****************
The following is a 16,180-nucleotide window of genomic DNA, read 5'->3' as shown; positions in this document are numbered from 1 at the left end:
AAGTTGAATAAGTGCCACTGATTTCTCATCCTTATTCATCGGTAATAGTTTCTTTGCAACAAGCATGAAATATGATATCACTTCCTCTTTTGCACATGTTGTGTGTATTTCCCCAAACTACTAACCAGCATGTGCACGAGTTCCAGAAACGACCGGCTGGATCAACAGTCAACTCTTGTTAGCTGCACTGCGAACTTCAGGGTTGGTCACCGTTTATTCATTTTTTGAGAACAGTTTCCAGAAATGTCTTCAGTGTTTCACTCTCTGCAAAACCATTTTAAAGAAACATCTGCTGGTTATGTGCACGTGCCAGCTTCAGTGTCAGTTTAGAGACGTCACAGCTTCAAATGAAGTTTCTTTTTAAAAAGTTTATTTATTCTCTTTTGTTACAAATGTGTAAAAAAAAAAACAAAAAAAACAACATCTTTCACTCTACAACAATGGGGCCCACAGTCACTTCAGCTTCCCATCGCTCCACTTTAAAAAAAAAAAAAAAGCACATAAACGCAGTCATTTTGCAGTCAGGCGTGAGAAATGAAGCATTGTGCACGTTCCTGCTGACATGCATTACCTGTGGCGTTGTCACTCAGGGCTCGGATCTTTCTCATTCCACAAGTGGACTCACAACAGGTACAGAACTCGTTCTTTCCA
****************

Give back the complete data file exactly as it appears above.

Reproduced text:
The following is a 16,180-nucleotide window of genomic DNA, read 5'->3' as shown; positions in this document are numbered from 1 at the left end:
AAGTTGAATAAGTGCCACTGATTTCTCATCCTTATTCATCGGTAATAGTTTCTTTGCAACAAGCATGAAATATGATATCACTTCCTCTTTTGCACATGTTGTGTGTATTTCCCCAAACTACTAACCAGCATGTGCACGAGTTCCAGAAACGACCGGCTGGATCAACAGTCAACTCTTGTTAGCTGCACTGCGAACTTCAGGGTTGGTCACCGTTTATTCATTTTTTGAGAACAGTTTCCAGAAATGTCTTCAGTGTTTCACTCTCTGCAAAACCATTTTAAAGAAACATCTGCTGGTTATGTGCACGTGCCAGCTTCAGTGTCAGTTTAGAGACGTCACAGCTTCAAATGAAGTTTCTTTTTAAAAAGTTTATTTATTCTCTTTTGTTACAAATGTGTAAAAAAAAAAACAAAAAAAACAACATCTTTCACTCTACAACAATGGGGCCCACAGTCACTTCAGCTTCCCATCGCTCCACTTTAAAAAAAAAAAAAAAGCACATAAACGCAGTCATTTTGCAGTCAGGCGTGAGAAATGAAGCATTGTGCACGTTCCTGCTGACATGCATTACCTGTGGCGTTGTCACTCAGGGCTCGGATCTTTCTCATTCCACAAGTGGACTCACAACAGGTACAGAACTCGTTCTTTCCA